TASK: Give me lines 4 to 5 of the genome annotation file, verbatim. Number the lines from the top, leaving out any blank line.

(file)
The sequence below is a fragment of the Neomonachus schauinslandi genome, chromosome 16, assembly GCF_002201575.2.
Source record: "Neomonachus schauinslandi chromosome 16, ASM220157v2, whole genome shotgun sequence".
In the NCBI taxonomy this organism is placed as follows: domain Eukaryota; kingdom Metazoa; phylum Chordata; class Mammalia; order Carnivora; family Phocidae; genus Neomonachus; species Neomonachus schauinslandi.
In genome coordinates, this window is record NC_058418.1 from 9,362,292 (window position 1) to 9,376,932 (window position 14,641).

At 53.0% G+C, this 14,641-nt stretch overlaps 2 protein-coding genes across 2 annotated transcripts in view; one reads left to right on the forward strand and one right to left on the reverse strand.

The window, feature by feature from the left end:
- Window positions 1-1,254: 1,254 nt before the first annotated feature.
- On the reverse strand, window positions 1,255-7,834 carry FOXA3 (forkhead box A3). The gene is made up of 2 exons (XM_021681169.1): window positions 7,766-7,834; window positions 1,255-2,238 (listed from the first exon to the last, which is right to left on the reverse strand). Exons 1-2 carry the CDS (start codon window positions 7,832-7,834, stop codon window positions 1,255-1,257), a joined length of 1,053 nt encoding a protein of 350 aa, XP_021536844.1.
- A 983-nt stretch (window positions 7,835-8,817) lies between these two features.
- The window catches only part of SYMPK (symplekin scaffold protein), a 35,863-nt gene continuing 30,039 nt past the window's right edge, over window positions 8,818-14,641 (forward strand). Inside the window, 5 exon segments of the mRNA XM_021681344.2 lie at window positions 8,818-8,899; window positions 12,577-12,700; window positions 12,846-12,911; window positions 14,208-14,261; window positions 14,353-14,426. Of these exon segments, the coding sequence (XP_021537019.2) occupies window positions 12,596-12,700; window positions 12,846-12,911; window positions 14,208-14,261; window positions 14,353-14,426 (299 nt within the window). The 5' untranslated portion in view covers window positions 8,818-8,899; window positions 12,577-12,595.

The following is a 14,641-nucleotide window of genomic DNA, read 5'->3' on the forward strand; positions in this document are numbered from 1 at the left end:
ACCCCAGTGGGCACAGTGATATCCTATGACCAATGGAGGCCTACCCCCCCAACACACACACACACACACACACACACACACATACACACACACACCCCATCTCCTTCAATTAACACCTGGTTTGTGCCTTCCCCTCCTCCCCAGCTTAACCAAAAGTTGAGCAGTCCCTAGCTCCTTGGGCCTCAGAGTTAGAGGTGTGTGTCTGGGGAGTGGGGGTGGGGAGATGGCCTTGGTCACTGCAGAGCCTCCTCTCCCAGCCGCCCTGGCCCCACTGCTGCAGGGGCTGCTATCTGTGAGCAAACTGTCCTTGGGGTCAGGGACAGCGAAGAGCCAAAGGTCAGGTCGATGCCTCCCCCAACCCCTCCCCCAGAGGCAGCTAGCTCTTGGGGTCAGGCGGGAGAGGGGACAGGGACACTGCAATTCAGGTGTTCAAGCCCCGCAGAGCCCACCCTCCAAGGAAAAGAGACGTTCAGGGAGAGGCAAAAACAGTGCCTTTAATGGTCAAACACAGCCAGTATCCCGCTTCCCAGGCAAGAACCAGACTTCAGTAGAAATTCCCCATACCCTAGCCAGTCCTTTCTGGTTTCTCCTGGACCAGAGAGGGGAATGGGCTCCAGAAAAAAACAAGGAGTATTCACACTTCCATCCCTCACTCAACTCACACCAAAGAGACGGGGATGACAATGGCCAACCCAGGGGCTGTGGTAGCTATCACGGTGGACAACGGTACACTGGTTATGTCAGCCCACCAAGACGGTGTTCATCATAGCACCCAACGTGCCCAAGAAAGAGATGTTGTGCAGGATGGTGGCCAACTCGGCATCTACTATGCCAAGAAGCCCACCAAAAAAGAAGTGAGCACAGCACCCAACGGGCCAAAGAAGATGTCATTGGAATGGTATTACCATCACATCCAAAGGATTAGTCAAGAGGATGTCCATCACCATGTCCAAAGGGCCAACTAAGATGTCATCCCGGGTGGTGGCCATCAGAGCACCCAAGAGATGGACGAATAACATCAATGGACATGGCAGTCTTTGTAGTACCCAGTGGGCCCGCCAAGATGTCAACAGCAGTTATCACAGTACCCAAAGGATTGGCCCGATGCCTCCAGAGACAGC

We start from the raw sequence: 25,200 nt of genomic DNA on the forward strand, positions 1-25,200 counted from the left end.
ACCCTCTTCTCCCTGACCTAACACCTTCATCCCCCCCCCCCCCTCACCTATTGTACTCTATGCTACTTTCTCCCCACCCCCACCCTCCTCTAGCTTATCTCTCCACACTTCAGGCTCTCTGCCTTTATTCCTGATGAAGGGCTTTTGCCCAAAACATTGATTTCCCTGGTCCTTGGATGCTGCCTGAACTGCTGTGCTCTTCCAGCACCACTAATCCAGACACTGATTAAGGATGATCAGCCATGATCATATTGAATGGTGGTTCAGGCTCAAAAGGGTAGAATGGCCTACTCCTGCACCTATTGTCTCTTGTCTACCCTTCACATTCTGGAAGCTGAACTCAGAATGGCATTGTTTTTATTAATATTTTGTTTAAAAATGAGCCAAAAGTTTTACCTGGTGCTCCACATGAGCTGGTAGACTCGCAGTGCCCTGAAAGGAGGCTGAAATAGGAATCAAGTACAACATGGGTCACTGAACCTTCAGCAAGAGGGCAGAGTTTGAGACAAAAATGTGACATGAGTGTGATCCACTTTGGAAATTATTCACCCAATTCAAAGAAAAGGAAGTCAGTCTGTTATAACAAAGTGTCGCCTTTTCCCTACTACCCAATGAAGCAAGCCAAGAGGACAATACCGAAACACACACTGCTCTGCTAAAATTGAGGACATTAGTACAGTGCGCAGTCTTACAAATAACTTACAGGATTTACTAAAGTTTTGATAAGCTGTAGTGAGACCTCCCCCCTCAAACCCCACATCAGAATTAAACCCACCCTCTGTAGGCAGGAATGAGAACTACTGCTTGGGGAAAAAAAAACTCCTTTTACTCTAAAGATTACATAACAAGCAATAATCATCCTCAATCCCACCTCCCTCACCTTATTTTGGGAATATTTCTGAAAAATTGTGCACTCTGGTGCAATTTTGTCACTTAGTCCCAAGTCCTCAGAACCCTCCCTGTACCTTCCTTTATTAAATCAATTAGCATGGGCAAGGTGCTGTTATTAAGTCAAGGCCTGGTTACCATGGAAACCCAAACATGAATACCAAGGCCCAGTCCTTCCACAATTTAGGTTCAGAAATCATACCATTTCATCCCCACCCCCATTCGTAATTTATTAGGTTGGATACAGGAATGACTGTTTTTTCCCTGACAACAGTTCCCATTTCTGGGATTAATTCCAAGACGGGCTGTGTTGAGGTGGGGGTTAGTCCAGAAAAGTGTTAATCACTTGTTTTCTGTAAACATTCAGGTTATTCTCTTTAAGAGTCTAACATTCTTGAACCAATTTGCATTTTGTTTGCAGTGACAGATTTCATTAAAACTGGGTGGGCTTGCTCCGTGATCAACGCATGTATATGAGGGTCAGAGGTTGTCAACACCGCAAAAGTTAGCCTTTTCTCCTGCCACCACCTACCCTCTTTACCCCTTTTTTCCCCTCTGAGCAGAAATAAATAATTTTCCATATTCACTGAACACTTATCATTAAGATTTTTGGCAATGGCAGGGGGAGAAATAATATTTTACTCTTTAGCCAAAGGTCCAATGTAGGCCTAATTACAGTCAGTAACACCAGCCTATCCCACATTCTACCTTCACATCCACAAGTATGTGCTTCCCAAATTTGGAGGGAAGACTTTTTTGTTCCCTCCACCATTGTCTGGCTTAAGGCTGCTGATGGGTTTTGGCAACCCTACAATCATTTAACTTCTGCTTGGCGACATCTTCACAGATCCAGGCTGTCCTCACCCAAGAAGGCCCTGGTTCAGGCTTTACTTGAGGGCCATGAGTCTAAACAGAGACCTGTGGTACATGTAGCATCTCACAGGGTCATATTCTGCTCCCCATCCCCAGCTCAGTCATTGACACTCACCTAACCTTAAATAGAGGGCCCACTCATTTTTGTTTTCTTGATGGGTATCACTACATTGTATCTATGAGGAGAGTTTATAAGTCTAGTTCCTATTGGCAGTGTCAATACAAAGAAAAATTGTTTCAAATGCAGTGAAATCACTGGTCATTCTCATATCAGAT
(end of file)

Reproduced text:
In genome coordinates, this window is record NC_058418.1 from 9,362,292 (window position 1) to 9,376,932 (window position 14,641).

At 53.0% G+C, this 14,641-nt stretch overlaps 2 protein-coding genes across 2 annotated transcripts in view; one reads left to right on the forward strand and one right to left on the reverse strand.